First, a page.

Home-lover Hendrix was as much into purple drapes as 'Purple Haze'

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The Independent Culture

Jimi Hendrix, the guitarist famous for setting fire to his guitar on stage and who died of a drug overdose, was in fact a home-loving type who liked nothing better than to browse the soft-furnishing departments of high-street stores.

The revelation came at an auction yesterday of his possessions organised by his former girlfriend Kathy Etchingham, which included furniture from the London flat they shared until his death in 1970.

"Jimi enjoyed choosing all the colours and the textures and discussing them with the sales staff," recalled Ms Etchingham. "Other shoppers stopped and stared in amazement, not expecting to see Jimi Hendrix discussing patterns in the curtain department of John Lewis."

The highlight of the sale was a guitar that was Hendrix's constant companion at the peak of his musical creativity. It was bought by an anonymous telephone bidder for £62,000. Hendrix had paid $25, or about £15, for the vintage Epiphone when he bought it second-hand in 1967 in New York but he kept it for longer than any of his other guitars.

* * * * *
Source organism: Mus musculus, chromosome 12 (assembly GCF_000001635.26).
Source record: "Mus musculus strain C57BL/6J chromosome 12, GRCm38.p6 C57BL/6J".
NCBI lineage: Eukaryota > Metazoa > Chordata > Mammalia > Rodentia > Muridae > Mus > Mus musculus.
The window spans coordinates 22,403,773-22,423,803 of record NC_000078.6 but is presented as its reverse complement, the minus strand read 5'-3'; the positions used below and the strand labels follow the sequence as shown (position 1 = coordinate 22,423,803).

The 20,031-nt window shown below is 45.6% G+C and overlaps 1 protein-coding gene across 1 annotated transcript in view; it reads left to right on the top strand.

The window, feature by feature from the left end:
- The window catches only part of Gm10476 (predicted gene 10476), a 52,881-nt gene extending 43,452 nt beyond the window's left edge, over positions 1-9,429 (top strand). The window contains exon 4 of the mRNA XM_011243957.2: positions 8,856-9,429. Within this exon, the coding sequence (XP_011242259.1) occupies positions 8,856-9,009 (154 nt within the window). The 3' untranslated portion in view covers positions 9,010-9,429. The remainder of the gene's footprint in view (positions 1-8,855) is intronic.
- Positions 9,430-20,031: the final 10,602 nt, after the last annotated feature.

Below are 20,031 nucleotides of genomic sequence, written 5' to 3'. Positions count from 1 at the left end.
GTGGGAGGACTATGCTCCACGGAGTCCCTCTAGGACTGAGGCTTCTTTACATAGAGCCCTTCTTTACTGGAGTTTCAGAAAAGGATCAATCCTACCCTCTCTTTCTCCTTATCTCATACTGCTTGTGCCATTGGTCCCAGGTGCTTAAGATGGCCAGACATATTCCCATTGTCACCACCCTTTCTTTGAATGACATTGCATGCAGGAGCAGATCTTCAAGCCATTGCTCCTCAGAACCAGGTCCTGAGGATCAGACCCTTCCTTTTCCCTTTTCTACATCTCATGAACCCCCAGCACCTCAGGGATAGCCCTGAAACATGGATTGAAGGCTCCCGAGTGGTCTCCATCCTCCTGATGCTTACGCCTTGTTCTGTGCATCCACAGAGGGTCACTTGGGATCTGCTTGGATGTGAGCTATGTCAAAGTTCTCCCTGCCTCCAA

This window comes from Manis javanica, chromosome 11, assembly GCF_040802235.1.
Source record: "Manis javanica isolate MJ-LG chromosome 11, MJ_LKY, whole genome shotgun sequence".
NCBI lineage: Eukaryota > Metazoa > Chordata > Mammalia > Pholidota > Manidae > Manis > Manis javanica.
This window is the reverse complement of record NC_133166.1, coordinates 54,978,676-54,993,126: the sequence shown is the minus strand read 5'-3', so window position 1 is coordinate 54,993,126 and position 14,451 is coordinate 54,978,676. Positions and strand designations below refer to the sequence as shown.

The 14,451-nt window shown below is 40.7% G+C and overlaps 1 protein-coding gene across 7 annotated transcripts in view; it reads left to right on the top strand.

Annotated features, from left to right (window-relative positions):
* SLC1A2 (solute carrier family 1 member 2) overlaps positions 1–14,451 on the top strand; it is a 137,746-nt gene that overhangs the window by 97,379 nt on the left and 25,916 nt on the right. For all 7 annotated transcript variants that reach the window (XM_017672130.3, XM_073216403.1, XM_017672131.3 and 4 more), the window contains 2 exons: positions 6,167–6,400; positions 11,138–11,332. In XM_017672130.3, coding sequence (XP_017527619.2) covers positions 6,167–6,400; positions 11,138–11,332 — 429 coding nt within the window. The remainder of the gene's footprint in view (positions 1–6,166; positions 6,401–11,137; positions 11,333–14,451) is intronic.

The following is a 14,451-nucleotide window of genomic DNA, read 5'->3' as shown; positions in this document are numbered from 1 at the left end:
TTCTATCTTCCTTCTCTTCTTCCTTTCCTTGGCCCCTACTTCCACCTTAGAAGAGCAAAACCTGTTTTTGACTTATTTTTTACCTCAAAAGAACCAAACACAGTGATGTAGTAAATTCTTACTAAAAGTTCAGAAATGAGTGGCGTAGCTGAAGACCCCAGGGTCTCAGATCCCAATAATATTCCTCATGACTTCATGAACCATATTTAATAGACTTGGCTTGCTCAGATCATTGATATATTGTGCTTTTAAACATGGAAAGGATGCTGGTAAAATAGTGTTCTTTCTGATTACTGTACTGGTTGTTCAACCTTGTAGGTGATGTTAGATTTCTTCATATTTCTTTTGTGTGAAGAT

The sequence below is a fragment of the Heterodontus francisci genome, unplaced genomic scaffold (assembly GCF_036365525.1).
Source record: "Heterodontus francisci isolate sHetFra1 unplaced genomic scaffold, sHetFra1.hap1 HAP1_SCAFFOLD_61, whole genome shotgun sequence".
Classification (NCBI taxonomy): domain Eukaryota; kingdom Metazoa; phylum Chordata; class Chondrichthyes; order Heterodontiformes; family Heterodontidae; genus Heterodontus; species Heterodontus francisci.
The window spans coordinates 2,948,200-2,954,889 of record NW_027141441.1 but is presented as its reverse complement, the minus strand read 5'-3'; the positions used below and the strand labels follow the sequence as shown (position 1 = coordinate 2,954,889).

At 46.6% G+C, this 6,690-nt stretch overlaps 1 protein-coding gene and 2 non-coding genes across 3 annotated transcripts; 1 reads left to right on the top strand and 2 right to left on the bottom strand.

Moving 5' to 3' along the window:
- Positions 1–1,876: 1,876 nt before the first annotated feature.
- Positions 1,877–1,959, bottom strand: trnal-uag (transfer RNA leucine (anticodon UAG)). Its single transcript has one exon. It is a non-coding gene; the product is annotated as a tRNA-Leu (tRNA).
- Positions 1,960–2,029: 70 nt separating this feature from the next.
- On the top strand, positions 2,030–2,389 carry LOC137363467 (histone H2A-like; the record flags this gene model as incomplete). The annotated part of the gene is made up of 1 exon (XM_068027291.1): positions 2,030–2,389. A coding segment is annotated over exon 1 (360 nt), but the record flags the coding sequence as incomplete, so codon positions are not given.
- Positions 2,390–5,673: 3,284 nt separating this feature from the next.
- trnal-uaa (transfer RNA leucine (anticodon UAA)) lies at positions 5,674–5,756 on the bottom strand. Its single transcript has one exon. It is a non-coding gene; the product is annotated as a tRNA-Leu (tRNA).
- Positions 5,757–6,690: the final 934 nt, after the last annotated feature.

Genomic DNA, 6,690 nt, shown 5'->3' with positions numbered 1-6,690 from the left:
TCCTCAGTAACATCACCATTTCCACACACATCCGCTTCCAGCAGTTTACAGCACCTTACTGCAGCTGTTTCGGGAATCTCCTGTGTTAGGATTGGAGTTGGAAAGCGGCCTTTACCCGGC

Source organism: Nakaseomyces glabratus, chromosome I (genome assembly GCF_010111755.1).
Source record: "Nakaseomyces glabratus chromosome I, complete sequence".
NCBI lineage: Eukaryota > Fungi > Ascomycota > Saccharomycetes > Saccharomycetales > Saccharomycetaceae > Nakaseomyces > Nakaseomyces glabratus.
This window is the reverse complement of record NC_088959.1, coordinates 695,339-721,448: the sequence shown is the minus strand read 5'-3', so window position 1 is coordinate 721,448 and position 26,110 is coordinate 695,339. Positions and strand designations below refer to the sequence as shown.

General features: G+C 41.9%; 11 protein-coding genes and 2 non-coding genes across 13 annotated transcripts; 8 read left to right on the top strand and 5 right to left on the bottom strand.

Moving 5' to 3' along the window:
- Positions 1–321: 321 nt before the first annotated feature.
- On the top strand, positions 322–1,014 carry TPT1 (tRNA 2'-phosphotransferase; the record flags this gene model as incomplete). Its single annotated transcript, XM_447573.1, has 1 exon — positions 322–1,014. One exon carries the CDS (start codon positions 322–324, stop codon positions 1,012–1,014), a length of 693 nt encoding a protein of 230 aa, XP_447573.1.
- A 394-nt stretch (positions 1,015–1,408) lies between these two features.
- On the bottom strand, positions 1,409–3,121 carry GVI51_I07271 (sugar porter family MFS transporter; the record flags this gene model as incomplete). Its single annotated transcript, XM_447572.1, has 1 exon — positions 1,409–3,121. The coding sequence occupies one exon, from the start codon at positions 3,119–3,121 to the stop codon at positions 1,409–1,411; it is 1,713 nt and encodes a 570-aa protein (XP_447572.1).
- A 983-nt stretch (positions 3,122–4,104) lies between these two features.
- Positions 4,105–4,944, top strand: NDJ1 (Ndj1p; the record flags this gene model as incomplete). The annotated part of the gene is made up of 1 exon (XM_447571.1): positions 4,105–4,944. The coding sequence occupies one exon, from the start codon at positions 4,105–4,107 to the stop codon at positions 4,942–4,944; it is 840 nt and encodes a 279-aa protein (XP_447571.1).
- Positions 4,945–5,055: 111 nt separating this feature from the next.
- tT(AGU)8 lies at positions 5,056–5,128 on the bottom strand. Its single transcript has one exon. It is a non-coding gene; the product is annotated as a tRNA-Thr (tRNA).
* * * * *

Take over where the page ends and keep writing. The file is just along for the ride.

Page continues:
The auction was to raise funds for Drugscope, Britain's biggest online library for drugs advice and information.

Hendrix died in London of a barbiturates overdose at the age of 27. Ms Etchingham, who lived with the singer for three years after he arrived in Britain, is eager to prevent others being killed through "ignorance" of drugs. She said he had "not got a clue" about the strength of the drugs that caused his death.

An amplifier specifically designed for Hendrix's powerful sound was sold to a private bidder for £33,350, more than double the estimated price.

A collection of his necklaces and pendants, unpublished photographs – many by Linda McCartney – and other memorabilia were donated to raise money for Drugscope, which has amassed more than 60 years of drugs research and information.

Drugscope is seeking to make its research freely available to the public through an online library, which the Hendrix money will hope to fund.

Ms Etchingham said: "If we had known in the Sixties all about the things that were being taken, there might be a few people still alive today."

So many people arrived at the south London auction house yesterday afternoon that many were forced to sit on the floor due to lack of space.

One of the most sought-after items from the flat was the ashtray Hendrix used for stubbing out the formidable "cigarettes" to which he was so partial. It fetched double its estimated price and sold for £598.

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